Scotland in 2050: Clean Energy – Realising Our Potential, Domestically and Internationally
The UK’s leading renewable energy event – All Energy 2019 – took place from 15-16th May at SEC, Glasgow, showcasing the latest technologies and services for the energy supply chain and both private and public sector energy end users, developers and investors. With an active role in decarbonising Scotland’s cities through its hydrogen workstreams, the Alliance attended the event.
A "Scotland in 2050" panel session took place on day one, discussing ways in which the energy sector can work to maximise Scotland’s economic potential, both domestically and internationally. The aim of the session was to explore the ways in which the Scottish energy sector can work to:
1. Make Scotland as attractive a destination as possible for clean energy inward investment; and
2. Position our country as a global leader for clean energy and increase export of our technology, expertise and ability to develop projects from an idea into a vibrant and ever-developing market.
Clare Foster (below), Partner and Head of Clean Energy at Shepherd and Wedderburn LLP, chaired the session alongside several industry professional panellists, including:
Professor Graeme Roy, Director of the Fraser of Allander Institute, University of Strathclyde
Oscar Diaz, Technical Director, Moray Offshore Renewables
Claire Mack, CEO, Scottish Renewables
Peter Knott, Managing Director, Green Investment Group
Joan Pisanek, Business Development Manager, Sunamp
The session, sponsored and organised by Shepherd and Wedderburn, stemmed from the Fraser of Allander Institute (FAI) research project “Scotland in 2050: Realising our Global Potential”. The report intends to help Scottish businesses, organisations and entrepreneurs best position themselves, and the Scottish economy, for the future. Clare Foster explained:
We have a great reputation for creating ground-breaking technologies, and our universities continue to lead the way in a rapid advancement of a number of technologies which will decarbonise our economies. But where Scotland goes from here is the key question.
To answer this question, the FAI drew recommendations from over 100 Scottish businesses. Professor Roy highlighted the main themes that emerged through these recommendations.
- Infrastructure was the first point of focus. It was suggested that taking climate and environmental changes into consideration, the re-design of Scotland’s infrastructure – particularly digital infrastructure with regard to housing and transport – will be an integral part of Scotland’s progression towards 2050.
- Trading on knowledge was another key discussion point. As has been seen in recent years, Scotland’s high-class Universities are producing skilled, knowledgeable and employable workers. As a result, Scotland is known for its high-quality products and services. It is important to primarily, ensure that these strong skillsets continue to be embedded into our future professionals and furthermore, utilise Scotland’s ability to compete on high value to maximise economic growth.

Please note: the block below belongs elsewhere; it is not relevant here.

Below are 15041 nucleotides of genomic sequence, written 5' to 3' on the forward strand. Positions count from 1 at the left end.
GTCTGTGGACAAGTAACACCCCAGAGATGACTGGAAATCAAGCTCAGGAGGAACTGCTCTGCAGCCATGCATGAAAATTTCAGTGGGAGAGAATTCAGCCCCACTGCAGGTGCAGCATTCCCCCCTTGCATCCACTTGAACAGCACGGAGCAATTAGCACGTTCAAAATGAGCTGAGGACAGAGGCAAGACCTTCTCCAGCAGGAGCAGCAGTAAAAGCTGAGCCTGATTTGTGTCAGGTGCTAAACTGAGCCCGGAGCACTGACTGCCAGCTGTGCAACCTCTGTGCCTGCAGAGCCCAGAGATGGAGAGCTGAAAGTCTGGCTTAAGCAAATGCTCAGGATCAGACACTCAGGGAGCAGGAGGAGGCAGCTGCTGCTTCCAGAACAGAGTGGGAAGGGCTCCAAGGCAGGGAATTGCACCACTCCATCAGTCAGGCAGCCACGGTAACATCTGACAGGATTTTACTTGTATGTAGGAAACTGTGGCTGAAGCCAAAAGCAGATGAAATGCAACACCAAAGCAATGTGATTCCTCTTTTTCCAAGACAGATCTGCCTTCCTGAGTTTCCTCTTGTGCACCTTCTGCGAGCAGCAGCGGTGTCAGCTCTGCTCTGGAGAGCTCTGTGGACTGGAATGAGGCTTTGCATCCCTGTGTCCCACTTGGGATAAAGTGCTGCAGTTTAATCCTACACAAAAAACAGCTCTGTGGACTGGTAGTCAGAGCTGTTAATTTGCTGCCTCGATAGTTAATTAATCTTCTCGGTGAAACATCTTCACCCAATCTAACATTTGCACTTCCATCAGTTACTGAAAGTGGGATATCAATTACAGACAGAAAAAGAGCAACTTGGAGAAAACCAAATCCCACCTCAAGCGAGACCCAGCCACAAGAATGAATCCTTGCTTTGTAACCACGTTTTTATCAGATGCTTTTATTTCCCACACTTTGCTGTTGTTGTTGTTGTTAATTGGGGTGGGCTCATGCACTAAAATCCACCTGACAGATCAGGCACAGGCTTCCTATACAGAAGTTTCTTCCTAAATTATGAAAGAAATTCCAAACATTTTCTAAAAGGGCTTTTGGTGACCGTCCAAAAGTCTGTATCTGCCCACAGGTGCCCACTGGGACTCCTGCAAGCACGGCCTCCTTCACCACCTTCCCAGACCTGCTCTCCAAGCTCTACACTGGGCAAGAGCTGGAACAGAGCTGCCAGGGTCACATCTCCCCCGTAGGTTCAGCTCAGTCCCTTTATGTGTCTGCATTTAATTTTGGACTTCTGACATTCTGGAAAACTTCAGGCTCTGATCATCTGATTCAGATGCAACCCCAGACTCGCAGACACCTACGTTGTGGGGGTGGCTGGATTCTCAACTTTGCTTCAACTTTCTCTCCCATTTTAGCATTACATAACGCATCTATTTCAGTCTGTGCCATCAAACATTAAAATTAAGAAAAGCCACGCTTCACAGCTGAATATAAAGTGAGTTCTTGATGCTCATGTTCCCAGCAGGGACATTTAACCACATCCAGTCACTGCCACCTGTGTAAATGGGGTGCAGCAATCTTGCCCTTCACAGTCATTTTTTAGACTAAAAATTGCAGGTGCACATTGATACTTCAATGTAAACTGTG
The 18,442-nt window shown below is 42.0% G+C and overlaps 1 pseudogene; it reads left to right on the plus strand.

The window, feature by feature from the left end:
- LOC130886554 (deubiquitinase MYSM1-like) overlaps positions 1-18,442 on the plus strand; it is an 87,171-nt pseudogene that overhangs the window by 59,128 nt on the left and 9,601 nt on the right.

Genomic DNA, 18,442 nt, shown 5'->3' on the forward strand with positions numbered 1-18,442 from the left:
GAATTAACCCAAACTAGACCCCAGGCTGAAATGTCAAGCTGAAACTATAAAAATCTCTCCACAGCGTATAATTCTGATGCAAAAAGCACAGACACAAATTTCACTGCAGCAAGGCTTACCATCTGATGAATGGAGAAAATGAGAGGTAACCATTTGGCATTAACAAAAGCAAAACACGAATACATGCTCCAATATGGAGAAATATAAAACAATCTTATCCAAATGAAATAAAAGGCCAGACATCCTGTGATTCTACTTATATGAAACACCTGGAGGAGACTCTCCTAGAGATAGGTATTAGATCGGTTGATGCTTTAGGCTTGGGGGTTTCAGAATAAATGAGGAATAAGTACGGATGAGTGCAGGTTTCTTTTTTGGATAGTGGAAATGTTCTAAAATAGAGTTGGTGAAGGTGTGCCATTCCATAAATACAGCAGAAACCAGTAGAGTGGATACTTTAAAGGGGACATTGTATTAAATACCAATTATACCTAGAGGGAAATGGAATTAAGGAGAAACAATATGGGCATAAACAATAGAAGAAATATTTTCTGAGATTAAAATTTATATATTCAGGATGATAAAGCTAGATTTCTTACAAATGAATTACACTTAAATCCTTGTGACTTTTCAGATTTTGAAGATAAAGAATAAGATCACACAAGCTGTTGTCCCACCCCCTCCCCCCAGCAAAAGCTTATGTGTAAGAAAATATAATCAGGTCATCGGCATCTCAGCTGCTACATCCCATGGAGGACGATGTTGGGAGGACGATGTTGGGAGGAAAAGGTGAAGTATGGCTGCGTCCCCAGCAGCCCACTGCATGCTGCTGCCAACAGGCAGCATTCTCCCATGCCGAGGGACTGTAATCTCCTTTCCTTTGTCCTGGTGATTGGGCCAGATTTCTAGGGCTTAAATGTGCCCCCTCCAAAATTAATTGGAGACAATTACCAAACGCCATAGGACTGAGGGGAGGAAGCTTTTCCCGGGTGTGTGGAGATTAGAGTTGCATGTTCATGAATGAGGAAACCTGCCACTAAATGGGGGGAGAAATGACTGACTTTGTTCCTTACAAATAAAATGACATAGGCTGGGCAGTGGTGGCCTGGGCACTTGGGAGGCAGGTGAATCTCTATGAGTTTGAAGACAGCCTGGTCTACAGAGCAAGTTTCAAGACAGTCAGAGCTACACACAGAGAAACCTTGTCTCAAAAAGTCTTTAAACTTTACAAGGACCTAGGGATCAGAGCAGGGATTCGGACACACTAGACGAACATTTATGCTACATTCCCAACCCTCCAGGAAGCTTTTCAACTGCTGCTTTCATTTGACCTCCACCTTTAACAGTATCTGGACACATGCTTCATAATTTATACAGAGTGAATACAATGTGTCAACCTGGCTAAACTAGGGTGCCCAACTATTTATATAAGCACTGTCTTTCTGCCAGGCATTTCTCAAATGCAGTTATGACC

- Reaching Sufficient Scale to meet productivity demand was highlighted as a vital part of the country’s forward progression. Professor Roy explained that in order to fully reach Scotland’s economic potential, local businesses must be fully supported to help them reach a scale in which higher productivity and distribution is feasible.
- Collaboration was recognised unanimously as a key player to drive Scotland’s global potential. Firstly, more collaboration between the Government and businesses will provide the opportunity to gain more market access. Secondly, whilst local students and businesses often work together throughout Scotland, there is still room to strengthen the link between businesses and acadaemia:
"We can try to utilise the power of our academic base to drive economic development. Energy is one area that has done well in that, linking into the universities, but there’s certainly more that can be done – particularly for smaller businesses" (Professor Graeme Roy, FAI)
- Finally, strategizing Scottish Policy to suit our long-term focus was said to be vital. This includes focusing on the country’s strengths at investment scale to maximise global success.
Taking these recommendations into consideration, the link between the provision and efficient use of skills and knowledge, productivity and collaborative working is apparent. In particular, education is vital in enforcing all of this. As Professor Roy explained: “When you’re operating on a world stage, scale and efficiency matter.”
Scotland prides itself on a world-renowned education system, producing highly skilled and employable graduates which, in return, brings the highest quality of products and services. However, as stated by Claire Mack, it is now time to really drive economic growth forward globally:
This is not just about focusing on the domestic market. We are small and mighty in the world, but we’ve got a lot more to offer if we take our skills and knowledge out of the UK, and don’t just focus primarily on the domestic market.
By utilising Scotland’s talent to promote the country as a high value, reliable market player to the rest of the world, there is no doubt that the Scottish energy sector will continue to flourish.